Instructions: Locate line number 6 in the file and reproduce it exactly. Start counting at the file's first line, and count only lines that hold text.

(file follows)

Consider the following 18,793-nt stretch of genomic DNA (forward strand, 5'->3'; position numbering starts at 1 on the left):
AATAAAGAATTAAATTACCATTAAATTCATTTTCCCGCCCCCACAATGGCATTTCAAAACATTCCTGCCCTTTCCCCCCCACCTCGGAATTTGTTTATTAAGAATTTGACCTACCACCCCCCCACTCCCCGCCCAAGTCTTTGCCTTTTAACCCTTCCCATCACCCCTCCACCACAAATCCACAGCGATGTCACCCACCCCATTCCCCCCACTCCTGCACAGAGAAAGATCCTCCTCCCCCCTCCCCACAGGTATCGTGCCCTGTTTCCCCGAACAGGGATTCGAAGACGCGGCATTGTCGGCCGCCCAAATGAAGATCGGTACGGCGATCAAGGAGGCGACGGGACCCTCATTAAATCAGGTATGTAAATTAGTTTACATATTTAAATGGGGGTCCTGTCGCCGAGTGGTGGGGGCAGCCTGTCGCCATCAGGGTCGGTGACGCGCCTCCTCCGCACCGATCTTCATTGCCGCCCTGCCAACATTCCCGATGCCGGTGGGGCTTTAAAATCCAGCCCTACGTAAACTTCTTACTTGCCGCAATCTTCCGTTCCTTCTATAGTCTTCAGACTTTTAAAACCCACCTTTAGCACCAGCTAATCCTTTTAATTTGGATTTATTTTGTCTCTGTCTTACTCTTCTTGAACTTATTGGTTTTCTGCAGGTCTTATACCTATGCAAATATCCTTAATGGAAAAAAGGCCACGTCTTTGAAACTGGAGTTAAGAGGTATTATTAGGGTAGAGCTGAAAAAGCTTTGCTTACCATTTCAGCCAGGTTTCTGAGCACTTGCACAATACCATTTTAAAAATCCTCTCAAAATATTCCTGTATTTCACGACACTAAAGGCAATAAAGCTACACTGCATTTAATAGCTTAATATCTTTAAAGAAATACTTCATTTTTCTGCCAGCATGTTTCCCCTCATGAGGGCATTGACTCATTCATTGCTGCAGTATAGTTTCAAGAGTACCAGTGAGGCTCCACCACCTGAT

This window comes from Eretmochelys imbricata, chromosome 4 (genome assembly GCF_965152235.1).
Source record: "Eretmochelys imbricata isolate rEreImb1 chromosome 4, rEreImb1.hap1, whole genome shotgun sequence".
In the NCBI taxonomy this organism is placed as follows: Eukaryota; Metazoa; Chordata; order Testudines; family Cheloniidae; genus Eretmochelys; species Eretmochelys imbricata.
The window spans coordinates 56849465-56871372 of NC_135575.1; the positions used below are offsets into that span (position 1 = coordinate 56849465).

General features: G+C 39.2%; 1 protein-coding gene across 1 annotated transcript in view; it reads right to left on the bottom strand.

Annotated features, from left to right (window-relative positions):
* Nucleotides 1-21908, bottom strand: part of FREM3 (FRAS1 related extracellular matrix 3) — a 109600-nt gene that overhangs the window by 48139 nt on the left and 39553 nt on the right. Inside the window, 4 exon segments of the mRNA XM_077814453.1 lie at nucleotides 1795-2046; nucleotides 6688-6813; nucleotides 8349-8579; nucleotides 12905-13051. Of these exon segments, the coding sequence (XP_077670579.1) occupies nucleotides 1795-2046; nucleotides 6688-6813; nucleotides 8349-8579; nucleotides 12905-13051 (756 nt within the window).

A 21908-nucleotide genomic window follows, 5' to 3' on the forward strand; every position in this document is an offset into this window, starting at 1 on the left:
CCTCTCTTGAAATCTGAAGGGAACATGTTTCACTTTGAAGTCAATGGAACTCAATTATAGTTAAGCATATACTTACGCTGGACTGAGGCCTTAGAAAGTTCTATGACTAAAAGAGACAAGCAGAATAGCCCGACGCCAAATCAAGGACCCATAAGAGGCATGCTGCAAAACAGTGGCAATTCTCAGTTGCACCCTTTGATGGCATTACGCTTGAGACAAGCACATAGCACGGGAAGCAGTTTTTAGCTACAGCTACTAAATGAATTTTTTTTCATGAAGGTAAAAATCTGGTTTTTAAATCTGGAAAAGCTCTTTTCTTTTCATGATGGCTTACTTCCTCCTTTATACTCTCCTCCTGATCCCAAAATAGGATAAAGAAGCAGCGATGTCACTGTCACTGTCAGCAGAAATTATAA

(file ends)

The window spans coordinates 56849465-56871372 of NC_135575.1; the positions used below are offsets into that span (position 1 = coordinate 56849465).